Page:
Adding to solar's attraction is the near certainty of continued tax credits.
U.S. lawmakers appear likely to pass an extension of a key solar industry tax credit. The bill, if passed, would extend the 30% commercial tax credit by eight years, the residential credit by one year and would remove a $2,000 cap on residential systems. Importantly, utilities would be able to take advantage of the credit for the first time.
According to Levine, the companies best positioned to ride this solar wave are the major photovoltaics manufacturers like First Solar (FSLR ), SunPower Corp. (SPWR) and Suntech Power Holdings (STP) - each of which are leading the solar energy industry ever closer to the "Holy Grail" of alternative energy economics - grid price parity.
LED Lights Up
Along with solar power, the survey shows LED lighting is another standout in the corporate race towards energy efficiency.
Overall, lighting is the single easiest area for businesses to reduce their energy usage.
It is little wonder then, that energy efficient lighting is the top product/technology companies will be purchasing over the next six months to improve energy efficiency.
And while Compact and Regular Florescent Lighting maintain the greatest market share in terms of corporate purchasing over the past six months - LED Lighting (21%; up 7-pts) is the clear momentum leader going forward.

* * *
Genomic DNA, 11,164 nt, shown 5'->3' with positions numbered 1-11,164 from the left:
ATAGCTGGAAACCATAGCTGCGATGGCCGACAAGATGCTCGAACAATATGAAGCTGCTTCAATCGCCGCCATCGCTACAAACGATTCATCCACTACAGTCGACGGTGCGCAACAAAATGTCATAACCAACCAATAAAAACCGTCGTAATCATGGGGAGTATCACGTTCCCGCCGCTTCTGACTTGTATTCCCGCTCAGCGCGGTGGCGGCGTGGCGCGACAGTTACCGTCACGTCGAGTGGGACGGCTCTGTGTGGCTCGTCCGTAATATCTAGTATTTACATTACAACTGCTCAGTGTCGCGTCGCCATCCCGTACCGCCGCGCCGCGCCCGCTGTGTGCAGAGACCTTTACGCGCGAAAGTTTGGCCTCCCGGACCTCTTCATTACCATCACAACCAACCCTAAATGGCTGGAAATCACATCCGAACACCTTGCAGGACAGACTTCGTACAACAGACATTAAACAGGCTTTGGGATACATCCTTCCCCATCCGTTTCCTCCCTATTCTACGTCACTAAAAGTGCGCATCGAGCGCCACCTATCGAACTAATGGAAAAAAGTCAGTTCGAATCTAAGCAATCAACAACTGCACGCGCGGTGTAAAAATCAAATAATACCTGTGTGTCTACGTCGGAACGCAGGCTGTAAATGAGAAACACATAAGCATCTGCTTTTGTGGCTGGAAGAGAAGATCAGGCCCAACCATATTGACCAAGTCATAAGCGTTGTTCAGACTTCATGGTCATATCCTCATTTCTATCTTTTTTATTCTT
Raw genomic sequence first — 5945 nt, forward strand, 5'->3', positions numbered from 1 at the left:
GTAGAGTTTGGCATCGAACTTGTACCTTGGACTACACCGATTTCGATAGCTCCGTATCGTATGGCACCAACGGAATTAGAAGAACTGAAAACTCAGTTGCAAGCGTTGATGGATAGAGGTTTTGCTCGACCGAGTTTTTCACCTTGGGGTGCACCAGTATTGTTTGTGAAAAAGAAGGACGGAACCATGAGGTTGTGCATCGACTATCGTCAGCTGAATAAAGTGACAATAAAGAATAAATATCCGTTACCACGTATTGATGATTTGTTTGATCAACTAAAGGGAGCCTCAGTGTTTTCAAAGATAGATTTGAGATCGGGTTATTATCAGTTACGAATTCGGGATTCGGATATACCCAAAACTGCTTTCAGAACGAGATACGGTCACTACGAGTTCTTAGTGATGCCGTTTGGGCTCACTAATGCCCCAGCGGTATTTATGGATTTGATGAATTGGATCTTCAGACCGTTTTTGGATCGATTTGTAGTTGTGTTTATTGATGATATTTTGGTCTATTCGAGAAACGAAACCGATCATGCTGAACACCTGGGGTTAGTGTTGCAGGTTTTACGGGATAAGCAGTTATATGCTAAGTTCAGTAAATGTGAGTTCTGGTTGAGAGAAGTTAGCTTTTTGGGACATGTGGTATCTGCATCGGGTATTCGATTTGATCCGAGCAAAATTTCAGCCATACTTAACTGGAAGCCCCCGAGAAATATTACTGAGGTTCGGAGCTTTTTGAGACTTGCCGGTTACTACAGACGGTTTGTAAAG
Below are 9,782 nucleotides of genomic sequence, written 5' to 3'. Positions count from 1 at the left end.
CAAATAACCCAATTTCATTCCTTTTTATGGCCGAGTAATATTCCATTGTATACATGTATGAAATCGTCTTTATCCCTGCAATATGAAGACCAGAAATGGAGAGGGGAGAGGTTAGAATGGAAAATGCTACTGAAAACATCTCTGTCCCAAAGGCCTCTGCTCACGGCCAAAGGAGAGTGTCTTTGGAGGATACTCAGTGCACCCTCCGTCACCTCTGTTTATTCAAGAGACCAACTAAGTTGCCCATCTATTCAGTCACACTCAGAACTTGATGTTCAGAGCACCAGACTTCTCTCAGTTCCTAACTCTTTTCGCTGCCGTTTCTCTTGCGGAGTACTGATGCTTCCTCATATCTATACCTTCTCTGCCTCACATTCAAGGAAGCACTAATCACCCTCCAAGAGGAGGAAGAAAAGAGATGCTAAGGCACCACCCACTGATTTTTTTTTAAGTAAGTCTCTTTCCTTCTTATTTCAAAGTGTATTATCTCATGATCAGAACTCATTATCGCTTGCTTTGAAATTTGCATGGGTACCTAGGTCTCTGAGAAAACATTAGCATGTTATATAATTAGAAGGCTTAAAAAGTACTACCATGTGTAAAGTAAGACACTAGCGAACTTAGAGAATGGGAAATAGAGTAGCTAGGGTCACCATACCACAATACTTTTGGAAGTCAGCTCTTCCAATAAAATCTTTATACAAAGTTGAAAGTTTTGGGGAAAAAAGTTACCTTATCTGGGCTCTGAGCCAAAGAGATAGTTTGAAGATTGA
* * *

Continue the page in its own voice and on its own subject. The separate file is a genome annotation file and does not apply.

One big obstacle to the wider adoption of LED lighting technology is cost, according to survey respondents. Nearly three-in-four respondents (74%) say their company would only consider replacing all of its lighting with LED if the cost were less than $5 per bulb. But despite pricing issues, the survey shows that LED lighting is rapidly being adopted by U.S. companies.
This bodes well for major lighting companies like Philips Electronics (PHG) and General Electric (GE), who are the top LED manufacturers and distributors. However, Levine says it is the smaller pure-plays in LED lighting technology that are set to be the biggest winners in this market.
"Among the handful of innovators that have developed LED technologies, Cree Inc. (CREE) stands out as a likely candidate to be eventually acquired by a lighting giant," says Levine. "The light fixture market is a 2.5 billion unit market worldwide, and Cree's technologies are clearly addressing this enormous opportunity".
Back in a February ChangeWave report we named 2008 "The Year of Solar Power." The current survey shows the transformation in the way companies view energy consumption continues to represent a giant opportunity for investors, particularly within the solar and LED markets.
Jim Woods co-wrote this article.
This article summarizes the results of a recent ChangeWave Alliance survey. The Alliance is a research network of 15,000 business, technology and medical professionals who spend their everyday lives working on the front line of technological change. For more info on ChangeWave, or to sign up for real-time alerts email on the hottest technologies and companies, click here.